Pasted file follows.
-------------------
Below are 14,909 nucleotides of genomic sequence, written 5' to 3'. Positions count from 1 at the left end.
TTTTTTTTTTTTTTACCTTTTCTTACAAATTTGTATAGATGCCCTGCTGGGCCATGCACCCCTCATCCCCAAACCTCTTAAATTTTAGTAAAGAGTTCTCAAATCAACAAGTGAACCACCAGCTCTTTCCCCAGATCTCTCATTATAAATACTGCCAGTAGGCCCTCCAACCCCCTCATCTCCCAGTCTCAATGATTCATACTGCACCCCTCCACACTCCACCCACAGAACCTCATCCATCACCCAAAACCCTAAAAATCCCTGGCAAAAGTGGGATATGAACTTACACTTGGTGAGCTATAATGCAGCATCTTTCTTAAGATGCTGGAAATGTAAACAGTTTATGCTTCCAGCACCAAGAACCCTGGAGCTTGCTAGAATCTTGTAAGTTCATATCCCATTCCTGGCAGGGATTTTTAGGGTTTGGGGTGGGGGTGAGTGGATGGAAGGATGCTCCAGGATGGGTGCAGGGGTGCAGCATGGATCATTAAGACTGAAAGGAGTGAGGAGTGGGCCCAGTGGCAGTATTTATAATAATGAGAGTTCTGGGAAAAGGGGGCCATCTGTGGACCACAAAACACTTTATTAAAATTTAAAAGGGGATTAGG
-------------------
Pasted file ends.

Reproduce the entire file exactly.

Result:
Below are 14,909 nucleotides of genomic sequence, written 5' to 3'. Positions count from 1 at the left end.
TTTTTTTTTTTTTTACCTTTTCTTACAAATTTGTATAGATGCCCTGCTGGGCCATGCACCCCTCATCCCCAAACCTCTTAAATTTTAGTAAAGAGTTCTCAAATCAACAAGTGAACCACCAGCTCTTTCCCCAGATCTCTCATTATAAATACTGCCAGTAGGCCCTCCAACCCCCTCATCTCCCAGTCTCAATGATTCATACTGCACCCCTCCACACTCCACCCACAGAACCTCATCCATCACCCAAAACCCTAAAAATCCCTGGCAAAAGTGGGATATGAACTTACACTTGGTGAGCTATAATGCAGCATCTTTCTTAAGATGCTGGAAATGTAAACAGTTTATGCTTCCAGCACCAAGAACCCTGGAGCTTGCTAGAATCTTGTAAGTTCATATCCCATTCCTGGCAGGGATTTTTAGGGTTTGGGGTGGGGGTGAGTGGATGGAAGGATGCTCCAGGATGGGTGCAGGGGTGCAGCATGGATCATTAAGACTGAAAGGAGTGAGGAGTGGGCCCAGTGGCAGTATTTATAATAATGAGAGTTCTGGGAAAAGGGGGCCATCTGTGGACCACAAAACACTTTATTAAAATTTAAAAGGGGATTAGG